Lewis and Clarke

That’s CS Lewis and Arthur C Clarke, rather than the American explorers. The two of them corresponded and met once. Clarke wrote:

“Less sympathetic to our aims was Dr. C. S. Lewis, author of two of the very few works of space fiction that can be classed as literature -– ‘Out of the Silent Planet’ and ‘Perelandra’. Both of these fine books contained attacks on scientists in general, and astronauts in particular, which aroused my ire. I was especially incensed by a passage in ‘Perelandra’ referring to ‘little Interplanetary Societies and Rocketry Clubs’…

An extensive correspondence with Dr. Lewis led to a meeting in a famous Oxford pub, the Eastgate… Needless to say, neither side converted the other. But a fine time was had by all, and when, some hours later, we emerged a little unsteadily from the Eastgate, Dr. Lewis’ parting words were, ‘I’m sure you’re very wicked people – but how dull it would be if everyone was good’. ”

H/T: The Inklings blog.

Deep Time

Writing the chapter on the geology of Northumbria, it’s apparent that the reaction of 19th-century geologists against ideas of catastrophism went far too far. Yes, many processes occur constantly and gradually, but the history of the earth in general and Northumbria in particular is punctuated by catastrophic events: most recently the tsunami unleashed by the Storegga Slides, when huge sections of the continental shelf off Norway slid into the abyssal depths and set off giant waves down the east coast of Britain in 6100BC.

Wine Whine

Why has the alcohol content of wine increased so much? 13%, 14%, even 15%. If I want to drink sherry, I’ll buy sherry, I don’t want it foisted on me in an ordinary bottle of wine.

Mental Furniture

We live in a world where everything is a click away and therefore there’s no need to learn anything off by heart any longer. Bu what does that do to, for want of a better phrase, let’s call our ‘mental furniture’? The ideas, images, thoughts, memories that form the backdrop and bedrock of our minds. If all that’s there are the burned-in images from films, or burnt-out memories of excess or sadness, then that doesn’t give us much to fall back on should we ever be reduced to our own devices. Let’s pray we never find ourselves kidnapped or held in solitary confinement, but even in the everyday isolation of travelling on the tube, or daydreaming, or simply allowing the froth of the day’s events to settle, surely such events would proceed better in a mind stocked with beautiful, deep, rhythmical words than stuffed full of screaming headlines.

So, I’ve decided to try and stock my mind with something that’s both defiantly pointless in today’s culture, and one of the few things that actually matters: poems. I’m going to learn a poem a week; fix it firmly in memory and make it an integral part of my mental furniture.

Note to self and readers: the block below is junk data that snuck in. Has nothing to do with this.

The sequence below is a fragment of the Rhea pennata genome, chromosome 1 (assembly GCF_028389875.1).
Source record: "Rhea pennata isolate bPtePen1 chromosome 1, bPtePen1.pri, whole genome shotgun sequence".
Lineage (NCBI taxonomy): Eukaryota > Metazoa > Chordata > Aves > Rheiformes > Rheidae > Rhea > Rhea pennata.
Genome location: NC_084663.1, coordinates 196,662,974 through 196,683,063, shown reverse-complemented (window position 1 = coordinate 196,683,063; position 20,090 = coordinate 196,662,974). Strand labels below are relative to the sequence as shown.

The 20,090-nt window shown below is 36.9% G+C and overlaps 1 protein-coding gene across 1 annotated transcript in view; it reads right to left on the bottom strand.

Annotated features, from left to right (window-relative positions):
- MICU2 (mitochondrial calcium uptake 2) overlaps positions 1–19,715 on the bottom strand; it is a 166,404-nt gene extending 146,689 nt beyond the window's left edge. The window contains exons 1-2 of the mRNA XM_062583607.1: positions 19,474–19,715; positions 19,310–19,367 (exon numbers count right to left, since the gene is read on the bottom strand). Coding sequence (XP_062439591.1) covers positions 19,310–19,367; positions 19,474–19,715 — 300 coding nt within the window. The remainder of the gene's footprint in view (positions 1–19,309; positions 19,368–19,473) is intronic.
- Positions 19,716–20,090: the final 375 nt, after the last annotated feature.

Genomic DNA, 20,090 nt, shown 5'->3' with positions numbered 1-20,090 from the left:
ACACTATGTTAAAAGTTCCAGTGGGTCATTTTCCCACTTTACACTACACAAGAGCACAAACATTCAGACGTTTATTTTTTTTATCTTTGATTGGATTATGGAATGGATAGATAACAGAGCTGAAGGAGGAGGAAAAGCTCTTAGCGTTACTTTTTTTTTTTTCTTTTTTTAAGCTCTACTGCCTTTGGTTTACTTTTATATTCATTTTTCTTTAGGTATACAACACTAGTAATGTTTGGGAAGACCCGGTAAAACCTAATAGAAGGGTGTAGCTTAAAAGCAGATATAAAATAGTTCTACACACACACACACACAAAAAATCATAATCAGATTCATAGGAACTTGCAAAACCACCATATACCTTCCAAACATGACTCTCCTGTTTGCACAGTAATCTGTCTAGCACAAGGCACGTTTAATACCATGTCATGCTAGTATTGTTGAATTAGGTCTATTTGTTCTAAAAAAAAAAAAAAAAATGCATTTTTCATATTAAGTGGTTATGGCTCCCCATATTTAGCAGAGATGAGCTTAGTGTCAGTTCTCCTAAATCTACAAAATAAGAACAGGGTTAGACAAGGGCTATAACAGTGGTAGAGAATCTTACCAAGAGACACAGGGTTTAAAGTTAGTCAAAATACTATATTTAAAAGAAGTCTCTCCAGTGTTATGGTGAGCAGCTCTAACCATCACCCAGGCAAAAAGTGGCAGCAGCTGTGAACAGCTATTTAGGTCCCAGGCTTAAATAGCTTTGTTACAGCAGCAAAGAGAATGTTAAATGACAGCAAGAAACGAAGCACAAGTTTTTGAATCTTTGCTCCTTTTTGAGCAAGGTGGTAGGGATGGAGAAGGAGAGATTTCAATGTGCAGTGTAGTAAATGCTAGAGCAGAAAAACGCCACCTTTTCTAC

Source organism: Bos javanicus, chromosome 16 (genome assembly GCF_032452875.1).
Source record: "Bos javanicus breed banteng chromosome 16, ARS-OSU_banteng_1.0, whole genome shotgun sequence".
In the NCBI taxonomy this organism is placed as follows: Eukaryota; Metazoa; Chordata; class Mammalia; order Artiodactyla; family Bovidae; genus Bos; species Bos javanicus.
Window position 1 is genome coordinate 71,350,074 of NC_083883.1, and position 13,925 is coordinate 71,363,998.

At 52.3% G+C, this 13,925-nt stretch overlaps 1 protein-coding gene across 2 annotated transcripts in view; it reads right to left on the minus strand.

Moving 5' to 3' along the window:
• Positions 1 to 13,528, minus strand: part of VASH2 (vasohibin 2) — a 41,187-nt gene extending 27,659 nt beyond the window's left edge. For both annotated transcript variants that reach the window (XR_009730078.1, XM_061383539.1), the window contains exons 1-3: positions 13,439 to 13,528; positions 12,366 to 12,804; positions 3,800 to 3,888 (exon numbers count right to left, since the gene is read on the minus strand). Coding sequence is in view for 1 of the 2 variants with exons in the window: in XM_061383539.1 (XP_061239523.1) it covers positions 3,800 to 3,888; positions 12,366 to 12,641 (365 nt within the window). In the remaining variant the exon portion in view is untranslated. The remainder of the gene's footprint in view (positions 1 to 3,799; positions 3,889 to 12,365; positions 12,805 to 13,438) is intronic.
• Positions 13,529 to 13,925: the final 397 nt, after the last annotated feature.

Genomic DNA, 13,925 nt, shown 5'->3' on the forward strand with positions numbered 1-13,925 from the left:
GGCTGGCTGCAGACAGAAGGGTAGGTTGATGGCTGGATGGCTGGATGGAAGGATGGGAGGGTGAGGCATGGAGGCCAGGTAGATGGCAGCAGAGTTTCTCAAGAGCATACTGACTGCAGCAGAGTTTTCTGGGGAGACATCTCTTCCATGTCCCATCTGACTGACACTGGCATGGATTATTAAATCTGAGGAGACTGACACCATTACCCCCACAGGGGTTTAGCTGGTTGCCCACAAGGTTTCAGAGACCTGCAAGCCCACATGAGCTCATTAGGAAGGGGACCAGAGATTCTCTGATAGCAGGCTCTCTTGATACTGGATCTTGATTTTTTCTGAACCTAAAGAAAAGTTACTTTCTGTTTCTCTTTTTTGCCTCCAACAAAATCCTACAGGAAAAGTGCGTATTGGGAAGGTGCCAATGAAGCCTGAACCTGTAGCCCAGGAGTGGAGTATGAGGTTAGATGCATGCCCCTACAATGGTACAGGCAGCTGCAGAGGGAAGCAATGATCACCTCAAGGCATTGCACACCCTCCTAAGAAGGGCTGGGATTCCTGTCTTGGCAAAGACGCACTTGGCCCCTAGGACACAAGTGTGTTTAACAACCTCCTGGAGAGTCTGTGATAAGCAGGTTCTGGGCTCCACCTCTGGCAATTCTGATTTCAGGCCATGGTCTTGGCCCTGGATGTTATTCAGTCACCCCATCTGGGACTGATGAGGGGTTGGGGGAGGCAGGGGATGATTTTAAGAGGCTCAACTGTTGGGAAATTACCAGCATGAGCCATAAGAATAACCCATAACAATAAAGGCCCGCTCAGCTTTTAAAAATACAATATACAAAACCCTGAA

I started with Tennyson’s The Eagle – because it’s dramatic, intense and very short (six lines), and I didn’t know how well my middle-aged brain could handle memorizing things. The short answer: it was a struggle! But I got there, and now I’ve moved on to the Windhover, by Gerald Manley Hopkins. Learning it off by heart has brought new depths to what I already thought was a poem more densely textured than sculpted diamond. And, though written over a century ago, it still reads as more modern than anything written in the 20th century. Was Hopkins, in fact, the last poet?

Anyway, any suggestions for future poems to learn? I’d be interested in any ideas.

Writer’s Resource

Following on from the recent rejections, it meant I had some stories to send out on the road again. Any writers out there, can I recommend Duotrope, the single most useful resource for working writers I’ve found. It features a fully searchable database of fiction and poetry markets, plus the ability to track and record all your submissions, and statistical feedback from other writers on the length of time each market takes to respond, and how picky it is. What’s more, it’s all free (although donations are welcome, and seeing how useful it is, we really should contribute towards the costs).

Rejection Notes – No.3 in a series

Unfortunately, while we liked your submission, so far we have not found a place for it … and it is against our policy to hold onto a story indefinitely. Much as we’d like to, we just don’t have the room to print all the stories we get — not even all the good ones. So sadly, I’m going to have to very reluctantly let this one go.

If it got this far, you can rest assured that your story is of high quality and you should be able to find a home for it. I look forward to hearing from you again.

Better luck next time!